Court News Ohio
Court News Ohio
Court News Ohio

Seventh District: Pedestrian vs. Driver Rules-of-the-Road Case Turned Back to Trial Court

In a Belmont County pedestrian-driver dispute, an appeals court returned to the trial court the case of a pizza delivery man who was struck by a van as he crossed a street to get into his car.

The Seventh District Court of Appeals unanimously ruled late last week that the trial court needs to address the disputed testimony about the accident to determine how to apply state law when pedestrians don’t cross at a crosswalk. The law requires pedestrians outside of a crosswalk to yield to vehicles, but drivers still have some duty to avoid injuring others. In this case, the driver changed direction and stated he saw someone out of the corner of his eye crossing the street before the accident.

Injured Man Sues Driver
Charles E. Smith Jr. worked for DeFelice Bros. Pizza on Central Avenue in the southeastern Ohio town of Shadyside. Smith left the pizza shop with a co-worker on Nov. 5, 2011, to deliver a pizza. As he walked to his car across the northbound lane of Central Avenue, a divided street separated by a grassy median, a van driven by Robert E. Bond hit him. Smith stated he did not use a nearby crosswalk to cross the street.

Smith was injured, and he filed a civil lawsuit in the Belmont County Common Pleas Court against Bond, alleging negligence. In July 2013, Bond requested a summary judgment from the court, but he died shortly afterward. Robert F. Bond and Gary DeTemple, co-fiduciaries of the estate, were substituted as the defendants in the case.

The court decided the case without a trial, determining that Bond’s estate was entitled to summary judgment in the driver’s favor based on state law. The court noted that Smith didn’t have the right to cross the street outside of the crosswalk and that no evidence showed Bond failed to act with due care. Smith appealed to the Seventh District.

Statutes Discuss Driver/Pedestrian Duties
Pedestrians and drivers often have differing views about who has the right of way in the streets. However, state law specifies that “[e]very pedestrian crossing a roadway at any point other than within a marked crosswalk or within an unmarked crosswalk at an intersection shall yield the right of way to all vehicles … upon the roadway,” although “[t]his section does not relieve the operator of a vehicle … from exercising due care to avoid colliding with any pedestrian upon any roadway.”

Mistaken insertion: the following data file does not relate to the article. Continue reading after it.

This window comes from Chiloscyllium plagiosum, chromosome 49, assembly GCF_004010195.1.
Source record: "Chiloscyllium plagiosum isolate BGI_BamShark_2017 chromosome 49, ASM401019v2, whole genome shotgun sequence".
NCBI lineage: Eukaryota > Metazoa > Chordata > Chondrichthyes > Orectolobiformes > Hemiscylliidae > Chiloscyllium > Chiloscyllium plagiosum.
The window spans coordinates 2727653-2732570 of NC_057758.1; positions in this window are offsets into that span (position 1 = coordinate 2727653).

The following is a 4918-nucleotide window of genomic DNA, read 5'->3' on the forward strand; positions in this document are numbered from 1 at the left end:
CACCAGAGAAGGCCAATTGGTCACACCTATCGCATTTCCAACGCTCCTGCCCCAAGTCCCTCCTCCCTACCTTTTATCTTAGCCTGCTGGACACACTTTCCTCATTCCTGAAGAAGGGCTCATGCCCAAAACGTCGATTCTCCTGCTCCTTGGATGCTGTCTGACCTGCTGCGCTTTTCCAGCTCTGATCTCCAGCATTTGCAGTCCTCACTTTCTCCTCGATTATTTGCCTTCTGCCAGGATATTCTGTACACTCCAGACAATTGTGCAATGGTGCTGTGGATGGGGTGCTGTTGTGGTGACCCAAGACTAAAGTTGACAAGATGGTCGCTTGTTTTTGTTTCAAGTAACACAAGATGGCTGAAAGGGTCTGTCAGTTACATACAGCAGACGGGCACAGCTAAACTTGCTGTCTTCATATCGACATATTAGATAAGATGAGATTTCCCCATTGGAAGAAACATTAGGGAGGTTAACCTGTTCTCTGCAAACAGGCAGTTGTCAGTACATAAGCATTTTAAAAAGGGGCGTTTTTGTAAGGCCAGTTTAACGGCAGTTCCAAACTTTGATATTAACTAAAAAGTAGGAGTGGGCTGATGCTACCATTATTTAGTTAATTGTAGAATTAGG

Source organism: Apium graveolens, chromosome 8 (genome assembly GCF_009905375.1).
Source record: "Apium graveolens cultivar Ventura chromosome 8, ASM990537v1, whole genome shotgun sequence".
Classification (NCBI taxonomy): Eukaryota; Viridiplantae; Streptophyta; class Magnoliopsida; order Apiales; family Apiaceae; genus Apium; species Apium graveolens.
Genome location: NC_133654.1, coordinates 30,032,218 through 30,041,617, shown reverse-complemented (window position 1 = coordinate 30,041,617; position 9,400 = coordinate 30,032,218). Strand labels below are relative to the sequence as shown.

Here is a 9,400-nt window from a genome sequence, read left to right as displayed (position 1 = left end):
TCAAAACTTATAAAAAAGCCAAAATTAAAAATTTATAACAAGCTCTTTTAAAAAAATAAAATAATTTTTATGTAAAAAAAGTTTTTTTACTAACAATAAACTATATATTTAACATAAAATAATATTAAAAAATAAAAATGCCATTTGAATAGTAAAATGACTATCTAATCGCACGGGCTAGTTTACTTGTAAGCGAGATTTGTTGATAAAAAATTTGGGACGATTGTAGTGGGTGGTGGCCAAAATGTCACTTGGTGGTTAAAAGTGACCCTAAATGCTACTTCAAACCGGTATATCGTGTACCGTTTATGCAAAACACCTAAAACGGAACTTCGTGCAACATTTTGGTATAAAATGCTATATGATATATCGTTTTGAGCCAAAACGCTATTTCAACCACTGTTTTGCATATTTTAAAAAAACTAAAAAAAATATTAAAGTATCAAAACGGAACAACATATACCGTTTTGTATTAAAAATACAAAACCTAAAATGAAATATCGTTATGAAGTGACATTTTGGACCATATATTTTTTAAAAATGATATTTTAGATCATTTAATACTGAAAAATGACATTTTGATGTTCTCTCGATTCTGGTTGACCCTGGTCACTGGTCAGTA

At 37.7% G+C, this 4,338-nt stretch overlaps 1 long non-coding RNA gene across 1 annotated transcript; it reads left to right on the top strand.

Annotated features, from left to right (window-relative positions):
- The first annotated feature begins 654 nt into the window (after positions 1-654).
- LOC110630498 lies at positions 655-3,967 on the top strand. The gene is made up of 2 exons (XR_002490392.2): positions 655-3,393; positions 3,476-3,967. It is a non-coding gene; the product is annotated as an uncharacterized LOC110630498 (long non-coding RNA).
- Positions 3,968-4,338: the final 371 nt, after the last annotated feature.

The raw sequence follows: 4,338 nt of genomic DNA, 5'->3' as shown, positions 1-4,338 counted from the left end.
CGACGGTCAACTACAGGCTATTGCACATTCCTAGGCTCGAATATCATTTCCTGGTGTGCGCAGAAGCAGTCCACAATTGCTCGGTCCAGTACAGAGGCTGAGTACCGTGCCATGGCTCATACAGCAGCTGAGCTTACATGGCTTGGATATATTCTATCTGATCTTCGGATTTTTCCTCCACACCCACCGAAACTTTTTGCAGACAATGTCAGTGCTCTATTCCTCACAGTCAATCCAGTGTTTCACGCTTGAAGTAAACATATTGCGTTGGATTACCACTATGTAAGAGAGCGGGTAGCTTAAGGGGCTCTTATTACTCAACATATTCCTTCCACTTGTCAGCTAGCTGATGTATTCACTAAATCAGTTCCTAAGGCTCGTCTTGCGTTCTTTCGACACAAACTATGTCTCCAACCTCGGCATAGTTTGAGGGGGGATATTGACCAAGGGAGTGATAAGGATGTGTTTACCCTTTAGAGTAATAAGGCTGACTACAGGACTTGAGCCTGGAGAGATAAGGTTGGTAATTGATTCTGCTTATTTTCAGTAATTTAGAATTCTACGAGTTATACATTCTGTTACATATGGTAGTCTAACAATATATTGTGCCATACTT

Accident Accounts Differ
Smith reported that he looked both ways before crossing the street. He explained that as he walked across the avenue, his co-worker yelled to him to watch out, and then he was hit. Bond stated in a deposition that he was going to make a left turn from Central Avenue but, because there was too much traffic, he changed his mind and decided to go straight on Central Avenue. He caught a glimpse of someone crossing the street and stopped, he said, adding that the pedestrian then walked into his vehicle and fell. The police report indicated that Bond failed to yield to a pedestrian, and a contributing cause to the accident was “driver inattention.”

Smith’s co-worker said it looked like Bond went to apply his brakes and instead sped up, hitting Smith. Another witness driving nearby stated that Bond’s move from turning left to going straight was sudden and he accelerated. The witness added that Smith and his co-worker seemed unaware of Bond’s change in direction.

Important Factual Issues Need To Be Addressed, Court Rules
In the Seventh District’s opinion, Judge Gene Donofrio explained that Bond wasn’t obligated to watch out for pedestrians crossing Central Avenue outside a crosswalk or intersection.

However, “if Bond noticed Smith crossing the street, thereby creating a perilous situation, Bond had a duty to exercise due care to avoid colliding with Smith,” he wrote. “Whether Bond noticed Smith in time to avoid hitting him and whether Bond accelerated when he meant to brake are genuine issues of material fact.”

The appeals court concluded that the disputed facts of the case barred the trial court from making a summary judgment ruling.

“[E]ven though a driver with the right-of-way has no duty to look out for other vehicles or pedestrians who are violating his right-of-way, once the driver with the right-of-way notices another vehicle or pedestrian who has failed to yield to the right-of-way and created a perilous condition, the driver with the right-of way must use ordinary care not to injure the other person,” he concluded.

Judges Mary DeGenaro and Carol Ann Robb joined the opinion, which returns the case to the trial court for additional proceedings.

Smith v. Bond, 2016-Ohio-5883
Civil Appeal From: Belmont County Court of Common Pleas
Judgment Appealed From Is: Reversed and Remanded
Date of Judgment Entry: September 15, 2016

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